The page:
The APS and the Australian Red Cross signed a Memorandum of Understanding in December last year which links the two organisations and will lead to the improved delivery of emergency services. Under the agreement, the Red Cross will provide training for APS psychologists on how to work effectively in an emergency situation, so they may become approved Red Cross volunteers. Conversely, Red Cross volunteers will receive training in ‘psychological first aid' for those affected by emergencies and disasters. The aim is also to facilitate the provision of on-site support by APS psychologists to Red Cross volunteers, staff and community members during emergency operations. The agreement will enable the two organisations to work together to prepare communities for disaster so that they are more resilient, do not suffer unnecessary or prolonged distress, and are able to recover more quickly. The MoU represents an historic step towards a world class disaster response in Australia.
As one of the first joint APS/Australian Red Cross initiatives, a roundtable meeting of experts was held to discuss the concept of psychological first aid (PFA). PFA is an intervention that has gained increasing popularity around the world over the past few years as an initial response following disasters and emergencies. As with many new and quickly-adopted concepts, its widespread usage also means that it has multiple definitions and ways of being operationalised, which can cause confusion and uncertainty. By bringing together Australian disaster experts from the Red Cross, psychology, psychiatry and government, we were able to begin clarifying the language and agreeing on some shared definitions of PFA.
Following a disaster or an emergency, people are likely to experience a range of distressing reactions like confusion, shock, grief, hopelessness, helplessness, shame, anxiety and loss of confidence. The contacts that are made with people in this acute phase can help to reduce their initial distress and pain, and set them up to be able to activate their own natural recovery. The key elements of PFA are based around basic common principles of support - promote safety, security, calm, connectedness, self-efficacy, help and hope. These core components have been drawn from the literature on risk and resilience, field experience, expert consensus and key sources in the disaster literature.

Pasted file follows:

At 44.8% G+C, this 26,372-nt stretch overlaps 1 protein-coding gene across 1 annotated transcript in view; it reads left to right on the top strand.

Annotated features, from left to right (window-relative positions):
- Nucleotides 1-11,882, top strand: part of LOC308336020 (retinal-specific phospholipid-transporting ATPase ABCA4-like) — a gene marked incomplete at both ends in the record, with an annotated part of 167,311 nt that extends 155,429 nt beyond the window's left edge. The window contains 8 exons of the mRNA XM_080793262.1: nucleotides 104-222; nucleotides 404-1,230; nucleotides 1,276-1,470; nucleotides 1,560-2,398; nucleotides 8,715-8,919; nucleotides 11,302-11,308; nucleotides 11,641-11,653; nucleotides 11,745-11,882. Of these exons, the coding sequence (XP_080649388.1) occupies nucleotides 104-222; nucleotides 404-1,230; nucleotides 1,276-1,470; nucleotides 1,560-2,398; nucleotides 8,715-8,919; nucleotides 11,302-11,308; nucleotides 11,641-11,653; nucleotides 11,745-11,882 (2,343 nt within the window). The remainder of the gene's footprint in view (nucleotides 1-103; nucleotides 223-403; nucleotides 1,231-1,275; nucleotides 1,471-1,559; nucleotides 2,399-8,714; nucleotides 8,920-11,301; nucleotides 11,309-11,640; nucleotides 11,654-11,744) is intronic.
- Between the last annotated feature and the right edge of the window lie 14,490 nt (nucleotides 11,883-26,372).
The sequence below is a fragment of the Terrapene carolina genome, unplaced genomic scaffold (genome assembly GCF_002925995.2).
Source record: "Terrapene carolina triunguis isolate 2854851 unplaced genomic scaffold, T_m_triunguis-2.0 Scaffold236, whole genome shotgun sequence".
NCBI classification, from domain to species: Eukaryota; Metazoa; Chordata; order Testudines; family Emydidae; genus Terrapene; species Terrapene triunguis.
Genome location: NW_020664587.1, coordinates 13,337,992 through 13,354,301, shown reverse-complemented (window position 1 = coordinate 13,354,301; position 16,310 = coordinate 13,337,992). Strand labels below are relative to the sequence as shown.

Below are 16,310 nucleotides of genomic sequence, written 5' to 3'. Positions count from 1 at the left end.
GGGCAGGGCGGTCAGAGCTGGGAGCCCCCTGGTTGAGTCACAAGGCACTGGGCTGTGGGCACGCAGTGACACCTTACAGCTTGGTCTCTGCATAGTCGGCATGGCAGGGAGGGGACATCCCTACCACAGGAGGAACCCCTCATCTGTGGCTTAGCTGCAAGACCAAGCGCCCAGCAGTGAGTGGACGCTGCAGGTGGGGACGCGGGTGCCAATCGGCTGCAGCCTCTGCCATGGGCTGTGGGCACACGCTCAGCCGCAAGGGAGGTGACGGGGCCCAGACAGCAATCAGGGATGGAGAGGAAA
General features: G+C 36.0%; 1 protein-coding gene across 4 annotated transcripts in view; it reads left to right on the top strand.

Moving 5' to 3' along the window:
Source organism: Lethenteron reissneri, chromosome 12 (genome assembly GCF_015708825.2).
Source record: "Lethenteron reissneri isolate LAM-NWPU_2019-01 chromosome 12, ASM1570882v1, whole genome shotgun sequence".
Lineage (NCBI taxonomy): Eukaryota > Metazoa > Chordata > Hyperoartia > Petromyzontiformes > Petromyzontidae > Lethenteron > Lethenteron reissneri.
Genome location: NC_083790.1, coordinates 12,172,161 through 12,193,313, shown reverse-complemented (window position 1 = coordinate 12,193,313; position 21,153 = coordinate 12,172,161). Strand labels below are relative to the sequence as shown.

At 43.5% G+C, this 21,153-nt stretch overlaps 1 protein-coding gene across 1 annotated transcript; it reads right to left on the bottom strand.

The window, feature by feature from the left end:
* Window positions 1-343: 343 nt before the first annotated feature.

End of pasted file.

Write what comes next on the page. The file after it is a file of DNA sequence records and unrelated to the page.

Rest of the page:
The use of the term first aid is also meaningful. PFA is best understood as the first thing to do, or to try, as a way of supporting someone following a disaster or emergency. It is a term geared towards an immediate response. In the majority of cases, PFA is useful immediately following a disaster, in the hours, days and weeks after an event, but it can also be useful as a first response or contact for people some months down the track. The Red Cross, for example, uses personal support volunteers to deliver PFA immediately following an emergency, but is also beginning to deliver PFA as an outreach program several months later by visiting people's homes, checking on how they are going, making connections and providing information.
The roundtable meeting concluded with a decision to collaborate on a brief Australian manual of PFA, to be endorsed by multiple organisations working in disaster preparedness and response throughout Australia. The purpose of this manual will be to orient people working in disaster preparedness, response and recovery to current best practice in PFA in the Australian context, and will include information on its aims, core components, when, where and who it is for, and who can deliver it. Importantly, the manual will also include information on what PFA is not. It is not debriefing, not diagnosing, not treatment, and not counselling.
We will provide further information on the manual when it has been developed and will let members know of future training opportunities with the Red Cross via APS Matters, the APS Disaster Response Network (DRN), and InPsych.